Comment: Coppicing the hedge - the FSA's update on anti-market abuse systems and controls

Comment: Coppicing the hedge - the FSA's update on anti-market abuse systems and controls

Steven Francis (photo) and Richard Burger, former FSA enforcement lawyers now with City law firm Reynolds Porter Chamberlain, say the UK regulator's latest report on anti-market abuse systems at hedge funds should help ward off some criticism of the industry, but highlights areas in which managers still need to improve practices.

Following on from visits conducted last year, the Financial Services Authority has again reported on anti-market abuse systems and controls in hedge funds. The FSA took the view that hedge funds 'appeared to have given reasonable consideration to market abuse issues' but nevertheless identified areas of concern.

The FSA expects to see a compliance function that is independent of the core business of the fund. That does not mean that a small boutique fund manager will need to acquire a large in-house compliance function. Much can be achieved through external consultants, though the firm must not be over-reliant on them - ultimately it is the firm's responsibility to ensure that its controls are sufficiently stringent and are being followed.

The FSA identified clear desk practices as a concern - a policy is not enough. Compliance with it must be monitored and disciplinary action taken against offenders.

External IT consultants should not have access to price-sensitive information. Departures from this rule can be justified in exceptional circumstances and only if the consultant is made subject to the same restrictions on dealing as apply to the fund's employees.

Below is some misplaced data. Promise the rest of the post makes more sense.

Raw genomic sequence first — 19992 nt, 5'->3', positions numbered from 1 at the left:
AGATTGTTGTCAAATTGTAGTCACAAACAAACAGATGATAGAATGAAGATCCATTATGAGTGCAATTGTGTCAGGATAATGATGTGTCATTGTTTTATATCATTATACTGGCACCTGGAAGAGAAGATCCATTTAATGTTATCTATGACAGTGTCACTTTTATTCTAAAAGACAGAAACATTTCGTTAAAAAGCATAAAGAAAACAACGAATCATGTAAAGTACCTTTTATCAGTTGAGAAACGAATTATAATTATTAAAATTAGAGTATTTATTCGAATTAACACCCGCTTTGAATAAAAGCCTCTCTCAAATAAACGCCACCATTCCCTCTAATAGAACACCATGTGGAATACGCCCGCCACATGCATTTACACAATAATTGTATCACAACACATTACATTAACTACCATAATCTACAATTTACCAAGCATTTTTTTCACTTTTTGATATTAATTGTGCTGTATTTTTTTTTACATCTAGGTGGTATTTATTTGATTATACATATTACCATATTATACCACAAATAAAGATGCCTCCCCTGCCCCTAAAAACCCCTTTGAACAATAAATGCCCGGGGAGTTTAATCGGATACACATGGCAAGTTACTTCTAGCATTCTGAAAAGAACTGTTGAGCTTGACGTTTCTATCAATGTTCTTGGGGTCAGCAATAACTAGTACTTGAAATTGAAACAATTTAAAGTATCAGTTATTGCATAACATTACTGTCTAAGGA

The FSA was surprised at the low level of reporting of accidental disclosures of inside information, for example when funds communicate with industry analysts or customers prior to dealing. The regulator commented: 'In our view, firms cannot simply presume few [accidental disclosures] have occurred because few are reported.'

Care should be taken with restricted lists, the circulation of which present an obvious risk. They should be sent only to those who need to see them.

The FSA thought monitoring procedures could be improved. It makes obvious sense to focus monitoring effort on trades done around announcements and valuation dates. For monitoring an active day-trading fund, end of day positions may be insufficient.

While the FSA was generally pleased with the articulated commitment to training, it highlighted some important points. It is not acceptable to rely on the fact that an employee has (or says he has) received training from a previous employer. Training in market abuse avoidance should be conducted regularly, not just once. And funds need to be sure that the key training messages have been communicated. Reliance cannot be placed on employees' signed undertakings that they understand the firm's procedures.

The FSA noted that few funds had mobile phone policies. Unhelpfully, though, it didn't say what a policy should contain. At the very least funds should require individuals to receive and make important calls on taped lines and should draw negative inferences from employees who receive or make work-related calls on their mobile phones when they are at the workplace.

The FSA's report will certainly play its part in warding off some of the criticism that has been directed at the industry. That said, as standard practice develops, there are real risks to those who are off the pace or who allow their controls to slip.

Steven Francis and Richard Burger are former FSA enforcement lawyers and now a partner and a solicitor respectively in the commercial and regulatory group of City of London law firm Reynolds Porter Chamberlain

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